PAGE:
In John chapter 6, Jesus seems to be at the height of his ministry: He goes from feeding the 5,000 and healing the sick to walking on water and has gathered a large crowd. But then He tells the crowd He is not there to materially satisfy in the moment but to give them eternal life. Many did not like this teaching; “many of his disciples turned back and no longer followed him.” (v66). In order to gain this eternal life the crowds had to rely on Jesus and it seemed too hard to be reliant on something other than themselves; to have to admit that they could not earn eternal life through the law, but only through God’s grace in sending Jesus. They could not bear to be vulnerable.
After the crowds have left, Jesus turns to his disciples; “You do not want to leave too, do you?” Jesus asked the Twelve.” (v67) Can you imagine how Jesus felt at this moment? He has performed miracles, He has fed thousands, He was followed by hundreds. But the following were more like spectators or glory supporters. They were not following Jesus for who He was but what He could do. They had walked away. The crowds had missed the point, and now He was asking his twelve closest friends, were they too about to abandon Him?
Like Adam and Eve, the crowd and the disciples, we have a choice. We can either continue to be self reliant, or we can turn to God. And just as God knew all that Adam and Eve were attempting to hide so He knows us. All of us. Even what we try to hide. And loves us anyway.
Jesus’ vulnerability may have been met with ‘many leaving’ but the twelve remain. “Simon Peter answered him, “Lord, to whom shall we go? You have the words of eternal life.” (John 6:68). Simon Peter ‘got it’; he understood that the empty claims and promises elsewhere would not satisfy in the long run, but Jesus’ claims and promises would. There was no other option.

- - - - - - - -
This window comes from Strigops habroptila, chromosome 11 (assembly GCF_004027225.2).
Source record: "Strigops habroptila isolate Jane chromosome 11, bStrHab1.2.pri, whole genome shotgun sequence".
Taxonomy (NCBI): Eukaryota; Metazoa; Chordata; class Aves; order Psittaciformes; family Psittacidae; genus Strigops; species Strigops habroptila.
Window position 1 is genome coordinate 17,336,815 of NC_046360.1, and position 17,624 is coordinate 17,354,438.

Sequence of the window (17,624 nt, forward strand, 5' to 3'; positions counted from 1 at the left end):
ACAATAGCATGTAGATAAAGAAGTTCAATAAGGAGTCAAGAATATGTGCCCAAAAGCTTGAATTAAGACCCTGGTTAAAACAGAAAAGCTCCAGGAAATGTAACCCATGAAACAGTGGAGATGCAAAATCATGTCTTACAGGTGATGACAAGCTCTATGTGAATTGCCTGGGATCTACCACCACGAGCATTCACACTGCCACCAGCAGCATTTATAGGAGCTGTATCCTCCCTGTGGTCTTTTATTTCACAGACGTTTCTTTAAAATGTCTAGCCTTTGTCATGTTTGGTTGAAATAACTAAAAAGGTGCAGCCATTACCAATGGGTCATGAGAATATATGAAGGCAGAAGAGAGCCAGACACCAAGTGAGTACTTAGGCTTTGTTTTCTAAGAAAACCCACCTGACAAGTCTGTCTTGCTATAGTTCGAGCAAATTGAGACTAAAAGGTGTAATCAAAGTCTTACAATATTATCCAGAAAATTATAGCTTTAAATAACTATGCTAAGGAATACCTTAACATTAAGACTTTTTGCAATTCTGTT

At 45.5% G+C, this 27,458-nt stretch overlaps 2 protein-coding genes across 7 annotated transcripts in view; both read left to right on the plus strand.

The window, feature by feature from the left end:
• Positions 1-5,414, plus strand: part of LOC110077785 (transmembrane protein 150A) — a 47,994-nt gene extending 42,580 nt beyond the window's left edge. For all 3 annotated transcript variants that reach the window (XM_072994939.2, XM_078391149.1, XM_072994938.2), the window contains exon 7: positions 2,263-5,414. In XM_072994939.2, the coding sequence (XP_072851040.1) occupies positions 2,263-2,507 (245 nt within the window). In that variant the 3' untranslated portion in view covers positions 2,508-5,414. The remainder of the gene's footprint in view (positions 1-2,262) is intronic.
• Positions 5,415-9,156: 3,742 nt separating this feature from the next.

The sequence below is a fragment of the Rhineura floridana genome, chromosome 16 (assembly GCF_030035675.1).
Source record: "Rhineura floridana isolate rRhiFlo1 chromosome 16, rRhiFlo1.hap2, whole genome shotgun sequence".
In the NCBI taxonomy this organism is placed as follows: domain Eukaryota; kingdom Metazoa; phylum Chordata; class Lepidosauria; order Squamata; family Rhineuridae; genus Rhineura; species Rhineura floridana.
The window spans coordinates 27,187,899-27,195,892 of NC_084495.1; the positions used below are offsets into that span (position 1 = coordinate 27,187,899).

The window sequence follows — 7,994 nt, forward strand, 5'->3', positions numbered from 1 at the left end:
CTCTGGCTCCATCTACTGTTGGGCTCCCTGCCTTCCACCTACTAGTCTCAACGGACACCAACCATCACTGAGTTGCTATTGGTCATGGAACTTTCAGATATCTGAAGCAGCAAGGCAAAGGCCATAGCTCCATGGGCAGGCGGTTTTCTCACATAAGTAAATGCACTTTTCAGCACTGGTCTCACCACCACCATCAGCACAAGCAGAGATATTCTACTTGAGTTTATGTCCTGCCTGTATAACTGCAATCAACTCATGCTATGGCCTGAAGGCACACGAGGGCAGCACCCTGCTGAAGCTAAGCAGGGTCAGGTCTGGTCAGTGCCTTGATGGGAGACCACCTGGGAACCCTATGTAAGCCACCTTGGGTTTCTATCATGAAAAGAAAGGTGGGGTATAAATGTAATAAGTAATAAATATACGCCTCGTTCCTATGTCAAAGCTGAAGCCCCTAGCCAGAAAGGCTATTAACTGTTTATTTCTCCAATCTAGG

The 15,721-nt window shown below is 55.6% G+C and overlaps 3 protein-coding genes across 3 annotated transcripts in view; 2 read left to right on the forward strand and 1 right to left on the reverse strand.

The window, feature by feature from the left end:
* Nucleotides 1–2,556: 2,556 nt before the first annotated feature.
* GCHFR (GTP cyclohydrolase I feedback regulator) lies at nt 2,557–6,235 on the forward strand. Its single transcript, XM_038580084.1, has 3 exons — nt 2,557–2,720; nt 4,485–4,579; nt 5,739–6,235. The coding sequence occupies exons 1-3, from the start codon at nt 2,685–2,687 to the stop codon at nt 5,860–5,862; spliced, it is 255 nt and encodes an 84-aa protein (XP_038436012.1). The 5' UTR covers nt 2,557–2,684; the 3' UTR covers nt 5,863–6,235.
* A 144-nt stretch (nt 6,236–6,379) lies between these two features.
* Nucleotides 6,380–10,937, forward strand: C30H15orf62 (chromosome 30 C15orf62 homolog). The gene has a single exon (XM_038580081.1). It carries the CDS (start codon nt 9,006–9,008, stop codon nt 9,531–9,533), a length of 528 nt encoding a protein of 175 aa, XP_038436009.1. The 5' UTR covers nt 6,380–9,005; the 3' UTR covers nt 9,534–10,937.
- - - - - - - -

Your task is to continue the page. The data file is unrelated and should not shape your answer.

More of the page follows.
There are several lessons to be learnt from these stories about vulnerability.
- Vulnerability is indeed being susceptible to hurt: Adam and Eve were ashamed. God was rejected. Jesus was rejected.
- Yet we have to be vulnerable with others to be accepted. Jesus showed who He was, not just the ‘outter bling’ but the person of God, and while this meant rejection from the crowds, it also resulted in true acceptance. If we want true, deep, authentic friendships we have to be vulnerable. We have to be vulnerable to love. Often vulnerability is met with vulnerability.
- We are called to be vulnerable before God. There’s nothing about us He doesn’t already know but like Simon Peter we need to recognise that we are dependant on Him. Jesus’ vulnerability ultimately led to the cross, and through this moment when Jesus took on our rejection we can know that we are fully accepted by God, no matter what we have done.
“But God proves His love for us in this: While we were still sinners, Christ died for us.” (Romans 5:8)
And this reiterates Adam and Eve’s story in Genesis, as “The Lord God made garments of skin for Adam and his wife and clothed them.” (Genesis 3:21) God covered Adam and Eve’s shame. And so, when we are vulnerable before Him, He covers our shame too.
Vulnerability (noun): the state of being susceptible to being wounded or hurt, which can ultimately lead to the state of being fully known, truly accepted and completely loved. (dictionary.com, italics mine)